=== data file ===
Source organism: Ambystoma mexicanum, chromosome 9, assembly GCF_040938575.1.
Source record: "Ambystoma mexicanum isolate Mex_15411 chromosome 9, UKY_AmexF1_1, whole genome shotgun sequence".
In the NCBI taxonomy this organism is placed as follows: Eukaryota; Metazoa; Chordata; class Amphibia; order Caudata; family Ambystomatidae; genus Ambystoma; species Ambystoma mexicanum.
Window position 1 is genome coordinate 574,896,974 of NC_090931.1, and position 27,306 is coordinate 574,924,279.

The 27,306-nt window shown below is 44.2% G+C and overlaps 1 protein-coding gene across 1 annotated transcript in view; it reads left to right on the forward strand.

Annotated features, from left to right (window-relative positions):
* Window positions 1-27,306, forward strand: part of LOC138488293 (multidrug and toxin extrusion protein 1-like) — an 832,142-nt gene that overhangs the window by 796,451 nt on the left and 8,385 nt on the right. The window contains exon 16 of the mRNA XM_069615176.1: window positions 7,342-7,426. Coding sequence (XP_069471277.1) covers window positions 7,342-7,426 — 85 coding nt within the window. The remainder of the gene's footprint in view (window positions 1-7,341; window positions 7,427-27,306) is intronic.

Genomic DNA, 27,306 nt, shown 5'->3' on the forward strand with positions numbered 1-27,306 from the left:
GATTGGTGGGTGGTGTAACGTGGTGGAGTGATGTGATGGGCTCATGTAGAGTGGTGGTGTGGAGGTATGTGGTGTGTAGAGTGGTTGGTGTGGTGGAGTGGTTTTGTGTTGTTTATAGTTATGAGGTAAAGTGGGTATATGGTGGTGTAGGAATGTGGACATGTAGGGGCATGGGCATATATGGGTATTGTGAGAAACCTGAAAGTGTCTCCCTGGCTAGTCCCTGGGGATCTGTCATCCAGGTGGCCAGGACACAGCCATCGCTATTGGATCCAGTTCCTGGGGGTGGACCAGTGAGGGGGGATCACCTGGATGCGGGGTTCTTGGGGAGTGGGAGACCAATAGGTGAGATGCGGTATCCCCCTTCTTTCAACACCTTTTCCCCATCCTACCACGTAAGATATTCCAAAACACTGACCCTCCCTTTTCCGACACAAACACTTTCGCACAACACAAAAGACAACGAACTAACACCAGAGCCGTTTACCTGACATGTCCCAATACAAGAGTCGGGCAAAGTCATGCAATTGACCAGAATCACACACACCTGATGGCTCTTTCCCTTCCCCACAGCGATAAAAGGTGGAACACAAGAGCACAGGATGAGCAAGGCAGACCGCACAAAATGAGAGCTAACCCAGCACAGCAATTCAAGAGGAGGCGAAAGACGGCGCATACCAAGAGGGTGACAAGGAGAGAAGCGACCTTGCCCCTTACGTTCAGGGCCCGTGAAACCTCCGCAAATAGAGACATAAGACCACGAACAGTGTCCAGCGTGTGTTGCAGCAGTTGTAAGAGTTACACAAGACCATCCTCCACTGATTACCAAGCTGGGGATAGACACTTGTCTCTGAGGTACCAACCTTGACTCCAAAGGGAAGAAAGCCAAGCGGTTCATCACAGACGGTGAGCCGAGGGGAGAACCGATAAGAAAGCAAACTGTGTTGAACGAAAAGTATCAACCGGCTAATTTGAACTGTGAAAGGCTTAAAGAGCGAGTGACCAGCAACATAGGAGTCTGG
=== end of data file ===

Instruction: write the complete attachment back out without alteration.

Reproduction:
Source organism: Ambystoma mexicanum, chromosome 9, assembly GCF_040938575.1.
Source record: "Ambystoma mexicanum isolate Mex_15411 chromosome 9, UKY_AmexF1_1, whole genome shotgun sequence".
In the NCBI taxonomy this organism is placed as follows: Eukaryota; Metazoa; Chordata; class Amphibia; order Caudata; family Ambystomatidae; genus Ambystoma; species Ambystoma mexicanum.
Window position 1 is genome coordinate 574,896,974 of NC_090931.1, and position 27,306 is coordinate 574,924,279.

The 27,306-nt window shown below is 44.2% G+C and overlaps 1 protein-coding gene across 1 annotated transcript in view; it reads left to right on the forward strand.

Annotated features, from left to right (window-relative positions):
* Window positions 1-27,306, forward strand: part of LOC138488293 (multidrug and toxin extrusion protein 1-like) — an 832,142-nt gene that overhangs the window by 796,451 nt on the left and 8,385 nt on the right. The window contains exon 16 of the mRNA XM_069615176.1: window positions 7,342-7,426. Coding sequence (XP_069471277.1) covers window positions 7,342-7,426 — 85 coding nt within the window. The remainder of the gene's footprint in view (window positions 1-7,341; window positions 7,427-27,306) is intronic.

Genomic DNA, 27,306 nt, shown 5'->3' on the forward strand with positions numbered 1-27,306 from the left:
GATTGGTGGGTGGTGTAACGTGGTGGAGTGATGTGATGGGCTCATGTAGAGTGGTGGTGTGGAGGTATGTGGTGTGTAGAGTGGTTGGTGTGGTGGAGTGGTTTTGTGTTGTTTATAGTTATGAGGTAAAGTGGGTATATGGTGGTGTAGGAATGTGGACATGTAGGGGCATGGGCATATATGGGTATTGTGAGAAACCTGAAAGTGTCTCCCTGGCTAGTCCCTGGGGATCTGTCATCCAGGTGGCCAGGACACAGCCATCGCTATTGGATCCAGTTCCTGGGGGTGGACCAGTGAGGGGGGATCACCTGGATGCGGGGTTCTTGGGGAGTGGGAGACCAATAGGTGAGATGCGGTATCCCCCTTCTTTCAACACCTTTTCCCCATCCTACCACGTAAGATATTCCAAAACACTGACCCTCCCTTTTCCGACACAAACACTTTCGCACAACACAAAAGACAACGAACTAACACCAGAGCCGTTTACCTGACATGTCCCAATACAAGAGTCGGGCAAAGTCATGCAATTGACCAGAATCACACACACCTGATGGCTCTTTCCCTTCCCCACAGCGATAAAAGGTGGAACACAAGAGCACAGGATGAGCAAGGCAGACCGCACAAAATGAGAGCTAACCCAGCACAGCAATTCAAGAGGAGGCGAAAGACGGCGCATACCAAGAGGGTGACAAGGAGAGAAGCGACCTTGCCCCTTACGTTCAGGGCCCGTGAAACCTCCGCAAATAGAGACATAAGACCACGAACAGTGTCCAGCGTGTGTTGCAGCAGTTGTAAGAGTTACACAAGACCATCCTCCACTGATTACCAAGCTGGGGATAGACACTTGTCTCTGAGGTACCAACCTTGACTCCAAAGGGAAGAAAGCCAAGCGGTTCATCACAGACGGTGAGCCGAGGGGAGAACCGATAAGAAAGCAAACTGTGTTGAACGAAAAGTATCAACCGGCTAATTTGAACTGTGAAAGGCTTAAAGAGCGAGTGACCAGCAACATAGGAGTCTGG